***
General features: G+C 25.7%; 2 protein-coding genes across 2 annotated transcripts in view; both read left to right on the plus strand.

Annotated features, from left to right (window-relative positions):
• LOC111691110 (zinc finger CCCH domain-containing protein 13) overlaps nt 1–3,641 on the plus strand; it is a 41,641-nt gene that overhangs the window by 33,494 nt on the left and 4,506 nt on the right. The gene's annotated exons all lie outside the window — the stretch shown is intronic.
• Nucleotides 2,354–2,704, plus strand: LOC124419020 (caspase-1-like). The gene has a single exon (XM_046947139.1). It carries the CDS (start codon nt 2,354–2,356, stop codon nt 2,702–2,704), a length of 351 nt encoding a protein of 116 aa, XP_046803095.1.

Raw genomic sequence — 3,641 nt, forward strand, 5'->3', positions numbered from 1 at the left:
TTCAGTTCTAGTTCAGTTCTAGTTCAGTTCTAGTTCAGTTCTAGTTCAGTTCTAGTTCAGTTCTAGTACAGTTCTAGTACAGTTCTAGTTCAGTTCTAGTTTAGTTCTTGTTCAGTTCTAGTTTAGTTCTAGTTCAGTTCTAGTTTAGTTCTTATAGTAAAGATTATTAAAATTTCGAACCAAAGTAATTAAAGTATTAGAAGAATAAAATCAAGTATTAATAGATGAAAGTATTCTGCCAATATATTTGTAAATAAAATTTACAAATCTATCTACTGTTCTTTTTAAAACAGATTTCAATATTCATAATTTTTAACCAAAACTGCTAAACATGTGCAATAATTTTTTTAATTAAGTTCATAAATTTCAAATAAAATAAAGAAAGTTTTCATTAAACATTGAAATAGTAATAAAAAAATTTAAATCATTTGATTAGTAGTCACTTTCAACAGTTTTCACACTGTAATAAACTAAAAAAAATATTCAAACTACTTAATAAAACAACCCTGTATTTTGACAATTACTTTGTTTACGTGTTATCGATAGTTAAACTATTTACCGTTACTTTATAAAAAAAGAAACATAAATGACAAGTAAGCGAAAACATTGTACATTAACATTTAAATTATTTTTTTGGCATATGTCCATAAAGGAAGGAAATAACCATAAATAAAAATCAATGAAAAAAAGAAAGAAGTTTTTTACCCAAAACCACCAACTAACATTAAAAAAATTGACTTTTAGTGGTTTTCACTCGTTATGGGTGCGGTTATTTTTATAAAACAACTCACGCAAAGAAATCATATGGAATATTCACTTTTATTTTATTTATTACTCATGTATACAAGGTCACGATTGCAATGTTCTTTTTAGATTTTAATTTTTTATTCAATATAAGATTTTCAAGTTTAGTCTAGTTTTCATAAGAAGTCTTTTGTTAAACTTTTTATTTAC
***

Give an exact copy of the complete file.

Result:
General features: G+C 25.7%; 2 protein-coding genes across 2 annotated transcripts in view; both read left to right on the plus strand.

Annotated features, from left to right (window-relative positions):
• LOC111691110 (zinc finger CCCH domain-containing protein 13) overlaps nt 1–3,641 on the plus strand; it is a 41,641-nt gene that overhangs the window by 33,494 nt on the left and 4,506 nt on the right. The gene's annotated exons all lie outside the window — the stretch shown is intronic.
• Nucleotides 2,354–2,704, plus strand: LOC124419020 (caspase-1-like). The gene has a single exon (XM_046947139.1). It carries the CDS (start codon nt 2,354–2,356, stop codon nt 2,702–2,704), a length of 351 nt encoding a protein of 116 aa, XP_046803095.1.

Raw genomic sequence — 3,641 nt, forward strand, 5'->3', positions numbered from 1 at the left:
TTCAGTTCTAGTTCAGTTCTAGTTCAGTTCTAGTTCAGTTCTAGTTCAGTTCTAGTTCAGTTCTAGTACAGTTCTAGTACAGTTCTAGTTCAGTTCTAGTTTAGTTCTTGTTCAGTTCTAGTTTAGTTCTAGTTCAGTTCTAGTTTAGTTCTTATAGTAAAGATTATTAAAATTTCGAACCAAAGTAATTAAAGTATTAGAAGAATAAAATCAAGTATTAATAGATGAAAGTATTCTGCCAATATATTTGTAAATAAAATTTACAAATCTATCTACTGTTCTTTTTAAAACAGATTTCAATATTCATAATTTTTAACCAAAACTGCTAAACATGTGCAATAATTTTTTTAATTAAGTTCATAAATTTCAAATAAAATAAAGAAAGTTTTCATTAAACATTGAAATAGTAATAAAAAAATTTAAATCATTTGATTAGTAGTCACTTTCAACAGTTTTCACACTGTAATAAACTAAAAAAAATATTCAAACTACTTAATAAAACAACCCTGTATTTTGACAATTACTTTGTTTACGTGTTATCGATAGTTAAACTATTTACCGTTACTTTATAAAAAAAGAAACATAAATGACAAGTAAGCGAAAACATTGTACATTAACATTTAAATTATTTTTTTGGCATATGTCCATAAAGGAAGGAAATAACCATAAATAAAAATCAATGAAAAAAAGAAAGAAGTTTTTTACCCAAAACCACCAACTAACATTAAAAAAATTGACTTTTAGTGGTTTTCACTCGTTATGGGTGCGGTTATTTTTATAAAACAACTCACGCAAAGAAATCATATGGAATATTCACTTTTATTTTATTTATTACTCATGTATACAAGGTCACGATTGCAATGTTCTTTTTAGATTTTAATTTTTTATTCAATATAAGATTTTCAAGTTTAGTCTAGTTTTCATAAGAAGTCTTTTGTTAAACTTTTTATTTAC